Raising Long Term Funda

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Raising Long Term Funda

  1. 1. Raising Long Term FundsRaising Long Term Funds
  2. 2. Balance Sheet: Sources of Long Term Fund 1. A : Paid up Equity : (Common and Preference) 1. B: Reserve and Surplus 2. A: Secured Debt (L.T.) 2. B. Un-Secured Debt (L.T.) : e.g. Debentures 09/19/13
  3. 3. LOOKING FOR LONG TERM FINANCING • What Amount do I need? • How do I raise the Fund? Is it through Equity Or Debt? • What Information Do I Need To Provide The Lender/Investor? • If I finance it through Debt, what are the Repayment Terms? Do I have to Pay Interest? If so, will it vary over Time Or Fixed? • How long will it take to acquire the Funds? What will be the Floatation Cost? 09/19/13
  4. 4. FINANCING METHODS • LONG TERM FINANCING: Equity and Debt • Framework for Business Organisations raising various funds 09/19/13
  5. 5. Sources of Equity • Promoter Contributing the entire Capital • Private Placement (PE or VC Funding) • Going to Public by an IPO FPO Rights QIP 09/19/13
  6. 6. Private Limited Companies • They Cannot go to Public to Raise Equity • Share Transfer and Issue is restricted and subject to permission from RoC • Promoter Contributing the entire Capital (Most Common) • Private Placement (PE or VC Funding) 09/19/13
  7. 7. PRIVATE EQUITY FUNDS • A fund that invests in companies and/or entire business units with the intention of obtaining a controlling interest (usually by becoming a majority shareholder, sometimes by becoming the largest plurality shareholder) so as to be in the position of restructuring the target company's reserve capital, management, and organizational infrastructure. 09/19/13
  8. 8. Public Limited Companies • They can go to Public to raise Equity via Primary Market Segment of Capital Market • It can be new Public Ltd. Co Formation or conversion from Pvt. Ltd • Promoter Contributing substantial part of the equity capital and hence, in most cases, have controlling stake • Private Placement (PE or VC Funding) • Going to Public by an IPO FPO Rights QIP 09/19/13
  9. 9. Initial Public Offer (IPO) • Promoter initiating the formation of Public Ltd. Co • The Team of Banker, Investment Banker, R&T Agent • Role of SEBI • Authorised Share Capital, Face Value of one share, Authorised No of shares, Intended Share holding pattern • Book Building Issue: Offer Price determination • Issue of Prospectus • Application: Lot size and Application Money • Under, Par and Over-subscription • Allocation for Over and Par Subscription • 5 possibilities of Under-subscribed issue 09/19/13
  10. 10. Under-subscribed issue 5 possibilities of Under-subscribed issue 1. Issue is cancelled and IPO is re-launched after Cooling Period 2. More time is sought from SEBI and cut off date extended 3. Promoter picks up the rest of the unsubscribed share 4. Underwriters pick up the rest or Underwriter-promoter combined picks up the rest 5. Only shares which are subscribed are issued, thus raising less than the required fund through Equity 09/19/13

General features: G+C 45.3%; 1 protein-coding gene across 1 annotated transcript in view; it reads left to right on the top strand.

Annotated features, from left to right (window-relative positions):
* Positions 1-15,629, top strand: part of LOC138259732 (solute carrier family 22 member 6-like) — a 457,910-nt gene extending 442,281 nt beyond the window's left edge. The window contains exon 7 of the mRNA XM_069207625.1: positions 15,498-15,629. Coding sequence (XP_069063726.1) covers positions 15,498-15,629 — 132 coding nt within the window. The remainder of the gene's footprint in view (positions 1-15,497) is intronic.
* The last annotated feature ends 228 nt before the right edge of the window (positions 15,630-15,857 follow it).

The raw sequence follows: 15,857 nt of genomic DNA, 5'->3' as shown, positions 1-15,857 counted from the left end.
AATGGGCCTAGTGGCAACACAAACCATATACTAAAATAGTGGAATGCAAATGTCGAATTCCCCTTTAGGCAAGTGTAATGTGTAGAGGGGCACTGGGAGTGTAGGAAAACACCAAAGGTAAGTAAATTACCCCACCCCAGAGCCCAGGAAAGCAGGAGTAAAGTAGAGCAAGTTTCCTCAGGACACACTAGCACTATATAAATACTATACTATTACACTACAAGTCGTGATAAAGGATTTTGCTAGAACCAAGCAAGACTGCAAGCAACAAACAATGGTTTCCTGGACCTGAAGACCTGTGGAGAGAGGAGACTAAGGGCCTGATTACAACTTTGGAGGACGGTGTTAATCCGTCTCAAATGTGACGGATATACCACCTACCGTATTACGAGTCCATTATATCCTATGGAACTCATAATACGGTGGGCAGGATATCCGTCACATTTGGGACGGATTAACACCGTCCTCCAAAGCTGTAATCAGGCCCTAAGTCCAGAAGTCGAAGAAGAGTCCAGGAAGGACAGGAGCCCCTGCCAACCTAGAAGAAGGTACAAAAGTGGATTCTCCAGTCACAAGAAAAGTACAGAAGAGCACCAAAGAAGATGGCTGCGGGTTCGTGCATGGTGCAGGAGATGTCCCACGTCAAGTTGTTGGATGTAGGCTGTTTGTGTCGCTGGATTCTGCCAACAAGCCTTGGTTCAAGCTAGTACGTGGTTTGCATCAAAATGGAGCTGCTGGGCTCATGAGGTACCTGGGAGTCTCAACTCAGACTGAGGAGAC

11. 11. FPO, Rights, QIP • Follow-up Public Offer: Same steps as an IPO • Cooling period needed after an IPO • Offer Price is determined based on the market Response • Rights Issue is restricted to the existing shareholder only • Qualified Institutional Placement (QIP) is used when Market response for FPO or Rights is uncertain 09/19/13
  12. 12. Debt • Loan or Debenture issue • Loan taken from an Financial Institution (Bank, NBFC) • Mortgage Security in case of secured loans • Credit Rating in case of Debenture Issue (Investible grade) • Debenture can be Convertible or Non-Convertible to Equity Share • Fixed Coupon Payments 09/19/13
  13. 13. RATING SYMBOLS
  14. 14. High Investment Grades AAA - (Triple A) Highest Safety • Debentures rated ‘AAA’ are judged to offer highest safety of timely payment of interest and principal.
  15. 15. • AA - (Double A) High Safety • Debentures rated ‘AA’ are judged to offer high safety of timely payment of interest and principal. They differ in safety from ‘AAA’ issues only marginally.
  16. 16. Investment Grades • A - Adequate Safety • Bonds rated ‘A’ are judged to offer adequate safety of timely payment of interest and principal. However, changes in circumstances can adversely affect such issues more than those in the higher rated categories.
  17. 17. BBB (Triple B) Moderate Safety • Debentures rated ‘BBB’ are judged to offer moderate safety of timely payment of interest and principal for the present; however, changing circumstances are more likely to lead to a weakened capacity to pay interest and repay principal than for debentures in higher rated categories.
  18. 18. Speculative Grades BB (Double B) Inadequate Safety • Debentures rated ‘BB’ are judged to carry inadequate safety and principal, the uncertainties that the issuer faces could lead to inadequate capacity to make timely interest and principal payments.
  19. 19. B - High Risk • Debentures rated ‘B’ are judged to have greater susceptibility to default; while currently interest and principal payments are met, adverse economic conditions would lead to lack of ability or willingness to pay, interest or principal.
  20. 20. C - Substantial Risk • Debentures rated ‘C’ are judged to have factors present that make them vulnerable to default; timely payment of interest and principal is possible only if favourable circumstances continue.
  21. 21. D - Default • Debentures rated ‘D’ are in default and in arrears of interest or principal payments or are expected to default on maturity. Such debentures are extremely speculative and return from these debentures may be realized only on liquidation. • Rating agencies may apply ‘+’ (plus) or ‘-’ (minus) signs for ratings from AA to C to reflect comparative standing within the categories.
  22. 22. Thank You

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